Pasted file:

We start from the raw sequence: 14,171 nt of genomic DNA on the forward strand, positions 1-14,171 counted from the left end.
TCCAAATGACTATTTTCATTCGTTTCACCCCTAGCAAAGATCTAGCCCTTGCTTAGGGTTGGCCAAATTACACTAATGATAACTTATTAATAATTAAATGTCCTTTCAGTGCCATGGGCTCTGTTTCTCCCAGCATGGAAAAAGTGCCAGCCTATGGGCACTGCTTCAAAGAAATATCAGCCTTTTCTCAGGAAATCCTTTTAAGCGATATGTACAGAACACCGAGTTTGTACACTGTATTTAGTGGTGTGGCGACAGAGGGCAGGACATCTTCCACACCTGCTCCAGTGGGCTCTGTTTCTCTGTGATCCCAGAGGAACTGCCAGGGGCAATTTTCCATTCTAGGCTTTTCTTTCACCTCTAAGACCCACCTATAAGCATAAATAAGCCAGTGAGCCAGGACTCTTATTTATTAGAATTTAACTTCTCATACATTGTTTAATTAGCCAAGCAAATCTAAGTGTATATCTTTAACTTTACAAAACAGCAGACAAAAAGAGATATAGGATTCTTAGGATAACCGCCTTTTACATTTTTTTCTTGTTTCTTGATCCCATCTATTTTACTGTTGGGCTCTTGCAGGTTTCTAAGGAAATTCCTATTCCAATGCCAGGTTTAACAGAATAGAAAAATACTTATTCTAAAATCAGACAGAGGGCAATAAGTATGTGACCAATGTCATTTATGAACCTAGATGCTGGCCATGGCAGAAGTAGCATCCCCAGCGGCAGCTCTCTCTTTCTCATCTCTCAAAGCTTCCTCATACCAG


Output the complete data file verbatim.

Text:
We start from the raw sequence: 14,171 nt of genomic DNA on the forward strand, positions 1-14,171 counted from the left end.
TCCAAATGACTATTTTCATTCGTTTCACCCCTAGCAAAGATCTAGCCCTTGCTTAGGGTTGGCCAAATTACACTAATGATAACTTATTAATAATTAAATGTCCTTTCAGTGCCATGGGCTCTGTTTCTCCCAGCATGGAAAAAGTGCCAGCCTATGGGCACTGCTTCAAAGAAATATCAGCCTTTTCTCAGGAAATCCTTTTAAGCGATATGTACAGAACACCGAGTTTGTACACTGTATTTAGTGGTGTGGCGACAGAGGGCAGGACATCTTCCACACCTGCTCCAGTGGGCTCTGTTTCTCTGTGATCCCAGAGGAACTGCCAGGGGCAATTTTCCATTCTAGGCTTTTCTTTCACCTCTAAGACCCACCTATAAGCATAAATAAGCCAGTGAGCCAGGACTCTTATTTATTAGAATTTAACTTCTCATACATTGTTTAATTAGCCAAGCAAATCTAAGTGTATATCTTTAACTTTACAAAACAGCAGACAAAAAGAGATATAGGATTCTTAGGATAACCGCCTTTTACATTTTTTTCTTGTTTCTTGATCCCATCTATTTTACTGTTGGGCTCTTGCAGGTTTCTAAGGAAATTCCTATTCCAATGCCAGGTTTAACAGAATAGAAAAATACTTATTCTAAAATCAGACAGAGGGCAATAAGTATGTGACCAATGTCATTTATGAACCTAGATGCTGGCCATGGCAGAAGTAGCATCCCCAGCGGCAGCTCTCTCTTTCTCATCTCTCAAAGCTTCCTCATACCAG